Mad Max: Beyond the Dunderdome

Greetings fellow dunderheads. And grim tidings.

We been slack and the repercussions are no longer hiding.

Most of us love us some Road Warrior, or Mad Max, Mad Max: Beyond the Thunderdome, or maybe even Furiosa: A Mad Max Saga. And what’s not to like? The setting and context transport us to a desolate afterworld that postdates us, comes along later, our absolution baked in.

There’s never a lot of talk about how we get there. The world simply becomes a hardly inhabitable, post-apocalyptic wasteland brought on by a systemic regimen of ecocide and a nuclear war over the dwindling resources (where, curiously—persons of color—in this case Australian aborigines, have no serious presence even though the entire Mad Max run is filmed in Australia!?).

You and I aren’t in the credits, but let’s not kid ourselves. The plot line for every iteration of the Mad Max movies has already begun.

You and I, we—us. We have pivotal, supporting roles.

We’re creating the before with every increasingly labored breath and every continued false step. We’re way past the prologue. We inhabit the little-explained, early backstory. We are the living precedent. The characters in the Mad Max films are simply navigating the after.

The pit-faced, cold-blooded rush on petrol has already begun. And fresh water.

We’re becoming more clannish and mistrusting. Chronically xenophobic. Definitely tribal.

We’re already more savage. We hiss at the growing homeless population. We pity the profit-mongers more than the poor or the myriad victims of the precursors of Immortan Joe, Dementus, or the earlier Lord Humungus. Capitalism requires a bad guy, an enemy or, ultimately, a denigrated “other” that can be openly and clandestinely exploited. And we can’t have the enemy being the entity behind the lucrative enterprises we are privileged to serve as dutiful cogs in. We do what we’re told. We don’t ask questions. Doubt might demand soul searching or have us reconsider our soullessness. It might even require us to be brave.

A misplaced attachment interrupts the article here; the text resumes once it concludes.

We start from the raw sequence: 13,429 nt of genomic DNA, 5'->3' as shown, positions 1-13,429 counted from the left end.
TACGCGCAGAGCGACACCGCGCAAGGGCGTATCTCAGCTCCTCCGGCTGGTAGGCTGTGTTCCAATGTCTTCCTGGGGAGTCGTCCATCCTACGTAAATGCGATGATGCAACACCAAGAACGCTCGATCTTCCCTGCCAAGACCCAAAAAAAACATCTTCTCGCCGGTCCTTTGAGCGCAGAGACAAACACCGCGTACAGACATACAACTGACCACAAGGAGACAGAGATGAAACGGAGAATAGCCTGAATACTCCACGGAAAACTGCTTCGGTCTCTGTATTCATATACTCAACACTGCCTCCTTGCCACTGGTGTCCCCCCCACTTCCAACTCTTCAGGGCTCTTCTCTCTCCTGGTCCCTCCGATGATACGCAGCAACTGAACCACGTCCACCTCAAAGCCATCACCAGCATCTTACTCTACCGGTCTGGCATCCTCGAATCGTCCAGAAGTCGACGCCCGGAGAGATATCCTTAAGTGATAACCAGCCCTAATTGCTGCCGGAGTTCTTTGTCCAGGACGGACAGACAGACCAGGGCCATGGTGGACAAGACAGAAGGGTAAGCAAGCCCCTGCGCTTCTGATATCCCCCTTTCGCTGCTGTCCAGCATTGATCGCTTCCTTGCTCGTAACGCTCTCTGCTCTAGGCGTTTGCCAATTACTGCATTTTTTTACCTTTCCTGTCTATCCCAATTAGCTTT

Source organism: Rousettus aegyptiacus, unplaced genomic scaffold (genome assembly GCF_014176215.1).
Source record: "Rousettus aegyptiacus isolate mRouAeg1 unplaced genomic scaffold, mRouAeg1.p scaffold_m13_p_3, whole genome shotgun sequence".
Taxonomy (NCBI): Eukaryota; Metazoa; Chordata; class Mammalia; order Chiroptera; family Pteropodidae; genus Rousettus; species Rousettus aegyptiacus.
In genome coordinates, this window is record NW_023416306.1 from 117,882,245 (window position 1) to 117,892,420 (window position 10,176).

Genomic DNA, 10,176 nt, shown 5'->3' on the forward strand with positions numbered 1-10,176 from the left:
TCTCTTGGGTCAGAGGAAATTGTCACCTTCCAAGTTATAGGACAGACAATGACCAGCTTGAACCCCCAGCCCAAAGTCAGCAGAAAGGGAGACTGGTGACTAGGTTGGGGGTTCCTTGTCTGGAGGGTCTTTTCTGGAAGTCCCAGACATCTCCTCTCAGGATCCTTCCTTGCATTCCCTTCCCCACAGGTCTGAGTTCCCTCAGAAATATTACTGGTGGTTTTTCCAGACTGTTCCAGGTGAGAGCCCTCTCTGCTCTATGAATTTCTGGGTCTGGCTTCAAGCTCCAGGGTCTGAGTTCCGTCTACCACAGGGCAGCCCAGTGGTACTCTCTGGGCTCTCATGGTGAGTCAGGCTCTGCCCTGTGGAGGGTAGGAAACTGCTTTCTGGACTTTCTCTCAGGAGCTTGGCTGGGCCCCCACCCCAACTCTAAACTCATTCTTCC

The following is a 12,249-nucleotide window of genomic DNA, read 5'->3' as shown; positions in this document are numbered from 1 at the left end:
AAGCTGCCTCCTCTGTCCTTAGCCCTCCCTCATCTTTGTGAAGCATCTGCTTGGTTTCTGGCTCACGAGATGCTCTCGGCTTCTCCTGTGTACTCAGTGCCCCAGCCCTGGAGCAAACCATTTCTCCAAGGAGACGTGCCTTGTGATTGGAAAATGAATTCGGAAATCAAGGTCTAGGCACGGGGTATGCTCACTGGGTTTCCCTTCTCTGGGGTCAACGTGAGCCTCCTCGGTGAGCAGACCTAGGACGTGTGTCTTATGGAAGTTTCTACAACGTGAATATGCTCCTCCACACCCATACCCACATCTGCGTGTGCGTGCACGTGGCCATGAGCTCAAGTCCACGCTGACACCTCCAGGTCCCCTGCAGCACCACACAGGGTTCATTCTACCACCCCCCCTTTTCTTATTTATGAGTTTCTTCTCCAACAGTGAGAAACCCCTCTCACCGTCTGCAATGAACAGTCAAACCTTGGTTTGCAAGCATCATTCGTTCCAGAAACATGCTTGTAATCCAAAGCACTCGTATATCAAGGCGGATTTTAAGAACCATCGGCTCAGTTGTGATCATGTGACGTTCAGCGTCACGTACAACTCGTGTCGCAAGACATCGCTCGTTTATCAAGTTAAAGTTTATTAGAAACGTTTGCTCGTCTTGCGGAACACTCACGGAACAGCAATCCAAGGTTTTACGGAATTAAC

We’re not.

We already have some sense of this. It’s cliché, really.

We care more about our own self-preservation and personal comforts than our collective survival. We are a smirky gaggle of short-sighted miscreants more worried about retirement than reality and especially the future reality our descendants will inherit. Which is great news for gaming outfits and online streaming services.

The virtual world is an ingenious, uber-addictive escape. It’s about the only place we still have any real control. And we know more about our favorite characters on Netflix than we do about our neighbors or our own children—who were weaned on the same streaming services that we now rely on to decompress or vegetate.

We exist in a meticulously constructed and carefully monitored “dunderdome,” oblivious to the consequences of our apathy and willful ignorance.

A terrifying, unavoidable reckoning is already bearing down on us, of course. And bypassing the signs of the calamities to come are the occupation of the odious and reprehensible. But few of us know what either word means.  We’re 21st century troglodytes—a disgrace to our species.

We don’t care.

Disregarding our culpability obviously demands the abandonment of all conscience and decency, but even our binary political system is a sycophantic accomplice in plain sight. Our pep rally politics have utterly failed us. Pointing a finger in either direction is a half-measure because both roads lead to Rome. Both parties are well-polished sides of the same coin, and as long as the coin spends, we, again, don’t care. In fact, we prefer pandering spin that promotes and glorifies our spending rather than forthrightness or honesty.

The “pox-eclipse” has already started and there will be no “Tomorrow-Morrow Land.” In this coming November’s Dunderdome, we will chant “two men enter, one man leaves”—but we know they will both leave.

It’s all theater.

The spectacle masks the corporatocracy that pays for the stage. Our ambivalence and ambition doom the age.

Dr. Dealgood said it best: “Dyin’ time’s here.”

Welcome to the Dunderdome.


Fort Worth native E. R. Bills is the author of Texas Obscurities: Stories of the Peculiar, Exceptional & Nefarious and Tell-Tale Texas: Investigations in Infamous History. Read other articles by E.R..